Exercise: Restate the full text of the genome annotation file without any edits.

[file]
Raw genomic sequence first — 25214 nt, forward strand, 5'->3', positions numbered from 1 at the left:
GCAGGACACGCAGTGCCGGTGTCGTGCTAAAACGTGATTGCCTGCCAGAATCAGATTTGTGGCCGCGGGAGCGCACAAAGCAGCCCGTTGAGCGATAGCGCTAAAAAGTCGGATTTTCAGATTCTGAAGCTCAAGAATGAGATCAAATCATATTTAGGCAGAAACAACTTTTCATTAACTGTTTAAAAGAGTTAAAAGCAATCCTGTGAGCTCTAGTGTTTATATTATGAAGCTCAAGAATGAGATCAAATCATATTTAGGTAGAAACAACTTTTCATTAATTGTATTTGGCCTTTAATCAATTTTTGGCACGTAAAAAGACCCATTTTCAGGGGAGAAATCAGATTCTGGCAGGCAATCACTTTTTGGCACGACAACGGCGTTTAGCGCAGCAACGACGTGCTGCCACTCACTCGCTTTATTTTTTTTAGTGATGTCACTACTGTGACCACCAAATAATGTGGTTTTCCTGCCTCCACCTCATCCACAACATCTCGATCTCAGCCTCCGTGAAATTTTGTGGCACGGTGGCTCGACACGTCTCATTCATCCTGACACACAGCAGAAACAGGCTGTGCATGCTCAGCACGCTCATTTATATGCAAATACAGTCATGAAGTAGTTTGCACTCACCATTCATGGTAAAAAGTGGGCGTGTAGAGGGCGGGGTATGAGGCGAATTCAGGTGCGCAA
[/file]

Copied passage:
Raw genomic sequence first — 25214 nt, forward strand, 5'->3', positions numbered from 1 at the left:
GCAGGACACGCAGTGCCGGTGTCGTGCTAAAACGTGATTGCCTGCCAGAATCAGATTTGTGGCCGCGGGAGCGCACAAAGCAGCCCGTTGAGCGATAGCGCTAAAAAGTCGGATTTTCAGATTCTGAAGCTCAAGAATGAGATCAAATCATATTTAGGCAGAAACAACTTTTCATTAACTGTTTAAAAGAGTTAAAAGCAATCCTGTGAGCTCTAGTGTTTATATTATGAAGCTCAAGAATGAGATCAAATCATATTTAGGTAGAAACAACTTTTCATTAATTGTATTTGGCCTTTAATCAATTTTTGGCACGTAAAAAGACCCATTTTCAGGGGAGAAATCAGATTCTGGCAGGCAATCACTTTTTGGCACGACAACGGCGTTTAGCGCAGCAACGACGTGCTGCCACTCACTCGCTTTATTTTTTTTAGTGATGTCACTACTGTGACCACCAAATAATGTGGTTTTCCTGCCTCCACCTCATCCACAACATCTCGATCTCAGCCTCCGTGAAATTTTGTGGCACGGTGGCTCGACACGTCTCATTCATCCTGACACACAGCAGAAACAGGCTGTGCATGCTCAGCACGCTCATTTATATGCAAATACAGTCATGAAGTAGTTTGCACTCACCATTCATGGTAAAAAGTGGGCGTGTAGAGGGCGGGGTATGAGGCGAATTCAGGTGCGCAA